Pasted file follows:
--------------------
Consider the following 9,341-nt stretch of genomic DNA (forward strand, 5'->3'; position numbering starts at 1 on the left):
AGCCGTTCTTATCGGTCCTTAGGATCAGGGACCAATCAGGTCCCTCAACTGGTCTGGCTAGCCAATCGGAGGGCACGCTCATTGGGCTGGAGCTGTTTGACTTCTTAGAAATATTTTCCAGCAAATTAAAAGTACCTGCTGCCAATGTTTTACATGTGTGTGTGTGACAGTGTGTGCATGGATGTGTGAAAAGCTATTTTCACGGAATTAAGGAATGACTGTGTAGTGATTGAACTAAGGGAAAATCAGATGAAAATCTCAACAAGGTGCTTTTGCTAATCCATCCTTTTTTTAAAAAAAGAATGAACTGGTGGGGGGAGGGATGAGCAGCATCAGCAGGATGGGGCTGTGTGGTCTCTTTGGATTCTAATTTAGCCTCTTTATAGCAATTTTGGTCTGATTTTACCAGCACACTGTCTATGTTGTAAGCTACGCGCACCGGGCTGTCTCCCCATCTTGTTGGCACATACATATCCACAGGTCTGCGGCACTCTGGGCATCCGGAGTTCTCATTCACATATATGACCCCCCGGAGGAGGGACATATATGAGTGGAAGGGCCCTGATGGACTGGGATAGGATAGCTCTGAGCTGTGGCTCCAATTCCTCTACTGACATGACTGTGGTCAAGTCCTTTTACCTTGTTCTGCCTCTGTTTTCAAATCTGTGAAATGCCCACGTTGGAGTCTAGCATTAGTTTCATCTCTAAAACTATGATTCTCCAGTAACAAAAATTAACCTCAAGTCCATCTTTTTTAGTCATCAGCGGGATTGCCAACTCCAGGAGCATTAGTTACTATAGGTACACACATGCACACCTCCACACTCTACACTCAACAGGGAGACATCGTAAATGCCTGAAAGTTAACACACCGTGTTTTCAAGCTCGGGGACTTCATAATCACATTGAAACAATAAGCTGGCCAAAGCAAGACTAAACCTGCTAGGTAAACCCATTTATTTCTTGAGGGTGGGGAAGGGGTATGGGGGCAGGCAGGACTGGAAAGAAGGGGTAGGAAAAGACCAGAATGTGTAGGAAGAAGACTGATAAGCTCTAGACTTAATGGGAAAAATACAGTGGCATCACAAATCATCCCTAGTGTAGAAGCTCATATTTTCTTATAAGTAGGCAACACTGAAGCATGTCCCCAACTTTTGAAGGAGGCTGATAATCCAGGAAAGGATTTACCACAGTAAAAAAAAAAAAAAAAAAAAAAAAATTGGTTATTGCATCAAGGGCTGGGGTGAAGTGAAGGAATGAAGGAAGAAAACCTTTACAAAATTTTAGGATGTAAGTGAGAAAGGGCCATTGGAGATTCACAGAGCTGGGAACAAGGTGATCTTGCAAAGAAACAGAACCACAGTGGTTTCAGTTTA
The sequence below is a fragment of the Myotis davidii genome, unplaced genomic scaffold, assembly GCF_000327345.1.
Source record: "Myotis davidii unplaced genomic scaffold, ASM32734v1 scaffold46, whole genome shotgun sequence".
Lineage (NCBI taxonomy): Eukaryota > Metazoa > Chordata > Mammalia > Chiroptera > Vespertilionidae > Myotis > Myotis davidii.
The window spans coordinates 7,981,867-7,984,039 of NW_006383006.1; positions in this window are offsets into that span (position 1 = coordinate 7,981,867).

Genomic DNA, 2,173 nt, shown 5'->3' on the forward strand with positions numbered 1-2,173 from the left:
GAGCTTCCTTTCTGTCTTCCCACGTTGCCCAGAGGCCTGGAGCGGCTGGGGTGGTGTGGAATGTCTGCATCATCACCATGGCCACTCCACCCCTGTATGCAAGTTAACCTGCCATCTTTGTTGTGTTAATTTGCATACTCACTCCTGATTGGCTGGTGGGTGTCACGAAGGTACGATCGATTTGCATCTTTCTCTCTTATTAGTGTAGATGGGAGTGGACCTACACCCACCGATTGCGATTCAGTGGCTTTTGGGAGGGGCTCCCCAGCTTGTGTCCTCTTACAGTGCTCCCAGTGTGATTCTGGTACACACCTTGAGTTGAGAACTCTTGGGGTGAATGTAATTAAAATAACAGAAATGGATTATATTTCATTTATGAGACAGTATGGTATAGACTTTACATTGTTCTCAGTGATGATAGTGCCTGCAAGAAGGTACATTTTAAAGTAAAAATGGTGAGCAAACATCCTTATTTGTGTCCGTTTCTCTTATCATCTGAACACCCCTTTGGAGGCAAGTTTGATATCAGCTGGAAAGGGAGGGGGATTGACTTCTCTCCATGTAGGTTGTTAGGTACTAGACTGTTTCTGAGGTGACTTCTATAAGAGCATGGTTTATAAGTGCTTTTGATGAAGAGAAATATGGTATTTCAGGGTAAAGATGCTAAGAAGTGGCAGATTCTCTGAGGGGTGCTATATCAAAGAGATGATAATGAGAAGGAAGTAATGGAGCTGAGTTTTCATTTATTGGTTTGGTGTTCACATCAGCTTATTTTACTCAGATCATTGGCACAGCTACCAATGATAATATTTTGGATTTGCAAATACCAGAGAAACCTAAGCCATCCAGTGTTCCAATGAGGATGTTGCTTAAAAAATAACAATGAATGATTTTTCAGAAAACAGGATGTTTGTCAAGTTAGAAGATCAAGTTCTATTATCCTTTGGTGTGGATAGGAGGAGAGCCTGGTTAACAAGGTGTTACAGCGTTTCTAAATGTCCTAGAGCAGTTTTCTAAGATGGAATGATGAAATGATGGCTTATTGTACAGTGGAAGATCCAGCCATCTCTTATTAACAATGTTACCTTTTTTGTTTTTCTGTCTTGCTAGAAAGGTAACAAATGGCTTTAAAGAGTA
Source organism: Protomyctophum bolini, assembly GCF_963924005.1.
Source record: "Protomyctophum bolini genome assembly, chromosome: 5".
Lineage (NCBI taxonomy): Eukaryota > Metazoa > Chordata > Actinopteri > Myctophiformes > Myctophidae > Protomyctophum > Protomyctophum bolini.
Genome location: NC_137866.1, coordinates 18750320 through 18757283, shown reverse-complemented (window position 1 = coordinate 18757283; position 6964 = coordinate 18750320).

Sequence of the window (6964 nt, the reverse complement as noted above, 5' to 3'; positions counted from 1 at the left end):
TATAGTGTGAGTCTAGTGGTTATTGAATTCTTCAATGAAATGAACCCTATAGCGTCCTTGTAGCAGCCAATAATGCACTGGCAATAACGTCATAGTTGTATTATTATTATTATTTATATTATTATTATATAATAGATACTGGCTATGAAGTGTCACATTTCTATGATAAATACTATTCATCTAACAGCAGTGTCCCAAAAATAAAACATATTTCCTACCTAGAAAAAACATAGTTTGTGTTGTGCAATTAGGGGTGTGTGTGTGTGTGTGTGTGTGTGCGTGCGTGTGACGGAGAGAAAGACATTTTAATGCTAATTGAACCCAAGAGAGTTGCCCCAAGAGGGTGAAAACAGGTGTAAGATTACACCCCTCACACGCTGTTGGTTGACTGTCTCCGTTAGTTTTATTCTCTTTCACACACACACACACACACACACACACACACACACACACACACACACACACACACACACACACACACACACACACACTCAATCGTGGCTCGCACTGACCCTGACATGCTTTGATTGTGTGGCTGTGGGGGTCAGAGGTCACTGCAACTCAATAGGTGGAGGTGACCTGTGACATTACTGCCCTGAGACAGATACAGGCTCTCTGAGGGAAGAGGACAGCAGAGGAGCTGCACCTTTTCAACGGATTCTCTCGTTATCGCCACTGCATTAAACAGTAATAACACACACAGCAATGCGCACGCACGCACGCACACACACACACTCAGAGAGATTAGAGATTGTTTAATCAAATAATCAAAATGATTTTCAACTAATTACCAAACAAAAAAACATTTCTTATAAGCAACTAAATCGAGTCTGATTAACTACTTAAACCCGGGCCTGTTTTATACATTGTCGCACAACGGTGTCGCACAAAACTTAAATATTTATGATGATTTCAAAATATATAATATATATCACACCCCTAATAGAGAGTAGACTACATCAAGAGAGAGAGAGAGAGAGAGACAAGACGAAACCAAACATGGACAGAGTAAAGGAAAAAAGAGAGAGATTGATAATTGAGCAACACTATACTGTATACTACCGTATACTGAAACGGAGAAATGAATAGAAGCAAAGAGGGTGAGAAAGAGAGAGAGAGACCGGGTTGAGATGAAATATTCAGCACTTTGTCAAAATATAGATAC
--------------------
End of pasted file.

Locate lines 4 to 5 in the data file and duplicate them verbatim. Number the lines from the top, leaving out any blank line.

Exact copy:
Source record: "Myotis davidii unplaced genomic scaffold, ASM32734v1 scaffold46, whole genome shotgun sequence".
Lineage (NCBI taxonomy): Eukaryota > Metazoa > Chordata > Mammalia > Chiroptera > Vespertilionidae > Myotis > Myotis davidii.